Dirt track bikes take the stage

20th motorcycle show delves into local history

For its 20th edition, the National Packard Museum’s Vintage Motorcycle Exhibit hits the dirt track.

“Two Wheels at the County Fair” is the theme for the annual show, which opens Saturday and runs through May 16. Executive director Mary Ann Porinchak said the idea was hatched during last year’s display.

“We realized the dirt track is something we haven’t delved into in the past, and there is a lot of local history tied to the dirt track,” she said. “There’s a long history of dirt track racing at the Trumbull County Fairgrounds. It was one of the best tracks to race at. That started when it was downtown (Warren), before it moved to Bazetta.”

Trumbull County was one of only five counties in the state initially to be sanctioned by the American Motorcycle Association to host events. The area had a large number of motorcycle racers, and area motorcycle dealers sponsored events and stocked the machines and accessories to cater to that clientele.

The museum drew on those resources and the connections it has made with collectors from past shows. About 30 motorcycles will be on display, ranging from a 1906 Neckarsulum to a 2006 Long Tracker.

The second-oldest motorcycle — a 1909 Grey Hound — was restored by collector Bruce Lindsay of Chagrin Falls after being found at the bottom of a lake in New Hampshire.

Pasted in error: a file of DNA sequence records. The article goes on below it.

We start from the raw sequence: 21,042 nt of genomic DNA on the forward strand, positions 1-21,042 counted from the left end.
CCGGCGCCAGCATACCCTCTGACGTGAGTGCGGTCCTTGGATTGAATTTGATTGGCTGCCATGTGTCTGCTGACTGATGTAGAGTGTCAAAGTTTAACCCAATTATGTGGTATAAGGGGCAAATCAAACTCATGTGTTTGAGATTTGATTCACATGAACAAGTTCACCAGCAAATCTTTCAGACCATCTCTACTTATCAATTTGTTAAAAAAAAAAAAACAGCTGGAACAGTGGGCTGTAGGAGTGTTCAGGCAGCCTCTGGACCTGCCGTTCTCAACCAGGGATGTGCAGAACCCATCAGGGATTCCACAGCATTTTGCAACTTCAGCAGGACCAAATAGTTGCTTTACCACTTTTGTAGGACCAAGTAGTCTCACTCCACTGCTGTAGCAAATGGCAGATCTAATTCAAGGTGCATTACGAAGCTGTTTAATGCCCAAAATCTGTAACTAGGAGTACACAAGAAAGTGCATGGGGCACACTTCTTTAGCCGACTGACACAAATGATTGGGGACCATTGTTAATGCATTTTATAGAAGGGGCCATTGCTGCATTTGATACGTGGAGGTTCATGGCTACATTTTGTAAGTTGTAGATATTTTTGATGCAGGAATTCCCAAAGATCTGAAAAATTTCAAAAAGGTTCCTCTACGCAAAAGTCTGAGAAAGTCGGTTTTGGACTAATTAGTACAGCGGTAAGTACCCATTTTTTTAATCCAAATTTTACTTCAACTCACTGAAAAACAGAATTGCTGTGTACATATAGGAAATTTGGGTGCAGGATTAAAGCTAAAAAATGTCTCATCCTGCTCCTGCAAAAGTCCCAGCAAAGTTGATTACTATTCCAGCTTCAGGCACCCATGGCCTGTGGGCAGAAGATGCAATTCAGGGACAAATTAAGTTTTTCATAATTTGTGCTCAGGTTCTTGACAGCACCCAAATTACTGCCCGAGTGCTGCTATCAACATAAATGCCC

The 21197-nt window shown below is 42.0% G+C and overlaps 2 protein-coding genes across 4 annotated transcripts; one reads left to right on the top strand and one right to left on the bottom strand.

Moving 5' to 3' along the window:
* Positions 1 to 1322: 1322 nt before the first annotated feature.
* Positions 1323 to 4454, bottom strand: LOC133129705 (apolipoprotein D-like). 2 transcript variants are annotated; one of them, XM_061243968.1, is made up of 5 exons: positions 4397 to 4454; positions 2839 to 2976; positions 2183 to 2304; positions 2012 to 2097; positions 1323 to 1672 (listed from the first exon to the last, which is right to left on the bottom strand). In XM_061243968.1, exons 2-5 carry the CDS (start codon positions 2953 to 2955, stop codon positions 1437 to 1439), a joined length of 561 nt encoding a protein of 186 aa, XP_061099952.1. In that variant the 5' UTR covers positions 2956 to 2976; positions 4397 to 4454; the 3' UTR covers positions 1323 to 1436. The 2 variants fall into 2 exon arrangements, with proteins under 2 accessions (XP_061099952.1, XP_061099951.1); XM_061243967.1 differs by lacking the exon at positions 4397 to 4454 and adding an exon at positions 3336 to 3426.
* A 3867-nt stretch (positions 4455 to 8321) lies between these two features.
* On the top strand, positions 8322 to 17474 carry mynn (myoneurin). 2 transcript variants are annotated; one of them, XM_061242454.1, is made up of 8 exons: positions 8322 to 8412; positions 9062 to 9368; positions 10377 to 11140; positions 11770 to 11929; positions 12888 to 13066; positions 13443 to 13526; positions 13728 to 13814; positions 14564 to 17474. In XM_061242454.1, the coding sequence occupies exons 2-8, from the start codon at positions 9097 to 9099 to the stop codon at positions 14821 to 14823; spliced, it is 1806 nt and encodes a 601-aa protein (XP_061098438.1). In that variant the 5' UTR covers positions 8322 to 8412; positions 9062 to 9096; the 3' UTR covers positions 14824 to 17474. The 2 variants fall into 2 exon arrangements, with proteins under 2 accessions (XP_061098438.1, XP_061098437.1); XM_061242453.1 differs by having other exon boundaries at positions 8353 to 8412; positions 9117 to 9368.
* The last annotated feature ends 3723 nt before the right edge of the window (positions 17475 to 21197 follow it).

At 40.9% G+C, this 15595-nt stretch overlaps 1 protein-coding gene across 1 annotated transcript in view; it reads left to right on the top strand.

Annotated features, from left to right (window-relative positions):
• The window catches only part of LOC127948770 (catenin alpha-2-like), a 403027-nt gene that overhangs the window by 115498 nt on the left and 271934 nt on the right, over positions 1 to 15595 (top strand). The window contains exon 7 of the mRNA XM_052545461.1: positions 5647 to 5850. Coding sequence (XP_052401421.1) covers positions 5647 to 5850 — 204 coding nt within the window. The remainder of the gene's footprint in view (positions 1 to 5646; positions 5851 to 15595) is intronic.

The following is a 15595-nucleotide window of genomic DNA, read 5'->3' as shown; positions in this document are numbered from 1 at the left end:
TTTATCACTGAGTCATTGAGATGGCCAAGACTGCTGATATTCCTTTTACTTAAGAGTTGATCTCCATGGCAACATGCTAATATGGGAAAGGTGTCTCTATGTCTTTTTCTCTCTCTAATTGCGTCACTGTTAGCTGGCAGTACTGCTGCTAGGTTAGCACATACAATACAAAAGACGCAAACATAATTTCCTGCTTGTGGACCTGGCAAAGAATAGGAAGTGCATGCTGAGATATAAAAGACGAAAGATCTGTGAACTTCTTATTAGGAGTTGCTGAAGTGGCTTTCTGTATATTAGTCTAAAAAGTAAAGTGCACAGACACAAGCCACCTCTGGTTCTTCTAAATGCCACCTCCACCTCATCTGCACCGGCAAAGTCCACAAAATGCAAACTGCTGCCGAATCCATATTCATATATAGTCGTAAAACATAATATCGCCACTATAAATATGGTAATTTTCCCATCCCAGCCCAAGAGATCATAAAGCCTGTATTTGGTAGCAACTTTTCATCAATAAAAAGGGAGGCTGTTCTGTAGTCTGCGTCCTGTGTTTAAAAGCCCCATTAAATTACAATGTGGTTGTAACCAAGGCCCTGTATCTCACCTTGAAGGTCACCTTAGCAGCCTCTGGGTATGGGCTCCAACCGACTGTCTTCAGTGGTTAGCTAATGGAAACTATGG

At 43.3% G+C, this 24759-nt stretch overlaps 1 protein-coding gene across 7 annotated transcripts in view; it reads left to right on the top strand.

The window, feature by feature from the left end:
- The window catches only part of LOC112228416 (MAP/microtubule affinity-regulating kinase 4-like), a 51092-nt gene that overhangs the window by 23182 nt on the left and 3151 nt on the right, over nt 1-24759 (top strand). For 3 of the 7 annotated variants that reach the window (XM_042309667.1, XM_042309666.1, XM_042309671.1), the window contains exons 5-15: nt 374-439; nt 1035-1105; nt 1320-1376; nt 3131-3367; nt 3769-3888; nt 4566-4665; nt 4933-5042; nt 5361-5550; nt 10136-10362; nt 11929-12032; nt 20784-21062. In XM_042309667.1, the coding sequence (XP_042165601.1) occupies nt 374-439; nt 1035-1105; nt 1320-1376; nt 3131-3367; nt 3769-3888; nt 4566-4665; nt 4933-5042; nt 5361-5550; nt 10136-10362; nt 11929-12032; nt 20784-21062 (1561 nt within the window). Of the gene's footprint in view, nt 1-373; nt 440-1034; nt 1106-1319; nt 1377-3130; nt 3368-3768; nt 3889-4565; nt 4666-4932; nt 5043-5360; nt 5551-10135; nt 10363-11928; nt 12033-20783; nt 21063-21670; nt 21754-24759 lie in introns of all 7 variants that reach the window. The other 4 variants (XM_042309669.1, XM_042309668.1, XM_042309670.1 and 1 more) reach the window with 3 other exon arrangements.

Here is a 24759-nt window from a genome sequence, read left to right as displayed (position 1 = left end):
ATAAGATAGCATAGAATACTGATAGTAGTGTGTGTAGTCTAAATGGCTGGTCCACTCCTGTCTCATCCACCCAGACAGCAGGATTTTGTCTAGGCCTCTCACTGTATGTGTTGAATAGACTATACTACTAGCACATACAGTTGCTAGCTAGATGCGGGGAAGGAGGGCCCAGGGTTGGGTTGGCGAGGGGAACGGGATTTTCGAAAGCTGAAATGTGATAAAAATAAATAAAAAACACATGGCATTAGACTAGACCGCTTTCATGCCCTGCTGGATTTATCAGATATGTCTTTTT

“The guys around here say if you can find a bolt from a vintage motorcycle, Bruce Lindsay can build a bike around it,” Porinchak said.

Bill Beck of New Bedford, Pa., has two motorcycles in the show, a 1966 Bultaco built for the dirt track and a 1970 model designed for motocross.

“I bought them both new,” Beck said. “The ’66 I raced flat track, TT, hare scrambles, all that. Back in the day, you raced what you had and made it do what you wanted to do.”

He started doing motocross after buying the 1970 bike.

“I rode it for awhile, but I really didn’t like it. It wasn’t my cup of tea,” he said.

After he broke the bike in half after crashing in a 1974 race, he quit competitive racing and satisfied his passion for motorcycles by riding for fun.

The two racing motorcycles stayed in a shed unused for more than 40 years, until Beck and his son decided to restore them. They started with the ’66 but also were able to salvage the original parts from the 1970 Bultaco and restored it to pristine condition.

“When we did the first one, the yellow one, I called it Lazarus,” Beck said. “(In the Bible,) Lazarus was dead in the grave, and he was resurrected; so my yellow one is named Lazarus.”

Porinchak said many of the motorcycles have similar stories.

“It’s nice to see all these guys are preserving history like this instead of letting it disappear,” she said.

The motorcycles are accompanied by photographs and information about the region’s racing history.

“I took probably 150 slides and condensed it to a 10-minute DVD with race sounds and everything,” Porinchak said, and it will run continuously in the main area. “There were just so many good images to use.”

“Two Wheels at the County Fair” is sponsored by the Lake Erie chapter of the Antique Motorcycle Club of America, Motozilli, Thom Duma Fine Jewelers, West & Main Bar & Grill, Warren Harley-Davidson, Ridin’ On Magazine, Little Wing Cafe, 2 Wheel Power Hour, Pizza Hut, The Vintage Movement and Dynamic Designs LLC.


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